The sport of canoe polo is one of a number of Canoe/Kayak sports which will be part of the World Masters Games 2017 programme. We speak to New Zealand Canoe Polo Chair Cameron Butler to find out more about the game.
Can you explain the genesis of the game of canoe polo?
CB: It started in mainland Europe as a way for white water kayakers to keep up their skills in the winter and canoe polo first arrived in New Zealand about 30 to 35 years ago. The sport is akin to water polo and basketball played in kayaks, which can be played indoors or outdoors in a pool. It is a worldwide sport played on every continent. In New Zealand it is a growing sport with around 2200 players nationally. It is one of the largest kayak disciplines in New Zealand but flies under the radar because it is a non-Olympic sport. New Zealand was the third ranked team at the last World Championships in 2014.
What is the aim of the game?
CB: The game is played between two teams of five players plus subs on the water. The aim is to try and pass or block the ball to score into a suspended goal. It is suited to people who like rough and aggressive games and players are allowed to ram into each other’s kayaks. The ball can be blocked or flicked with the paddle, but by in large the ball is usually picked up and thrown. People assume that it is a kayaking sport, but it is a ball sport with kayaking thrown in. If you are from a ball sport background you have a good chance of doing well as long as you learn the kayaking skills.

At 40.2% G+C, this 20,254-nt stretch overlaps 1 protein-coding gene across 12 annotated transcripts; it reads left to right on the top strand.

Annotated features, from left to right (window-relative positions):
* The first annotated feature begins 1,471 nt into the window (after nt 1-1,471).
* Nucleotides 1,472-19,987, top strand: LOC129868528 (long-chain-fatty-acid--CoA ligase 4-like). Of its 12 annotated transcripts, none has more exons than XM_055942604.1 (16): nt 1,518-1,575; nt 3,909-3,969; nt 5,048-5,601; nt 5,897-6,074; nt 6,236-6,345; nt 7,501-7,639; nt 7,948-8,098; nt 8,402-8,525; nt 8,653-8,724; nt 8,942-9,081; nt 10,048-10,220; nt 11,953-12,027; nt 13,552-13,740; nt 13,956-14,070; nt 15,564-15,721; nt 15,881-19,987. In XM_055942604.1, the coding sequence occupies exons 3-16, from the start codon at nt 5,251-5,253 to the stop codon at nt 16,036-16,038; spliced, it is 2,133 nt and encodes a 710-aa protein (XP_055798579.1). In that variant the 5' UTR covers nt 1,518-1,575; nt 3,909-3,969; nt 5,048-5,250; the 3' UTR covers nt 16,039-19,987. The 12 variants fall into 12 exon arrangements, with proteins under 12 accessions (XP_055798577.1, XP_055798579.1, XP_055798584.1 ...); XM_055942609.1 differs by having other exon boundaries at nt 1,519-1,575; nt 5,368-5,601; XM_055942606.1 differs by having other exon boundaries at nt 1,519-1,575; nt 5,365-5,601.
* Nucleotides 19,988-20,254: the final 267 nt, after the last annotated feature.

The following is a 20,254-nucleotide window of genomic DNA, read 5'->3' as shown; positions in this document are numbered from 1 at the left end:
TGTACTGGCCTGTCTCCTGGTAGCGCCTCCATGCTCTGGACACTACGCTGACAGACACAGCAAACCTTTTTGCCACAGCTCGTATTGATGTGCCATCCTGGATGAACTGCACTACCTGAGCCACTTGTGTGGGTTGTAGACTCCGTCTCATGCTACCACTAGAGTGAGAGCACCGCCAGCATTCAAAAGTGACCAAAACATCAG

Where are the main hubs for the game in New Zealand?
CB: The sport’s origins began in Masterton and our main nursery is Hawkes Bay where about 1100 players play the game including many primary school kids. Other areas where the sport is very strong include; Auckland, Palmerston North, Christchurch, Dunedin and Invercargill.
Is masters canoe polo a vibrant area of the sport?
CB: It is very much a growth area. As the sport is maturing we are getting more and more players who have played the game for 15-20 years. Every two years we have an Inter-Regional competition between the top five regions in New Zealand and we have a veteran section +30. It is a mixed event (men and women) and each region brings a team.
What are your expectations for World Masters Games 2017?
CB: We hope to see up to 40 teams playing and I hope there is a large New Zealand contingent because we won the men’s and women’s +30 events at the 2009 World Masters Games in Australia and it would be great to win those titles again. We’ve got two courts at Lake Pupuke, which we could expand to four courts if numbers allow. It will be a fantastic spectacle to have four courts playing at the same time.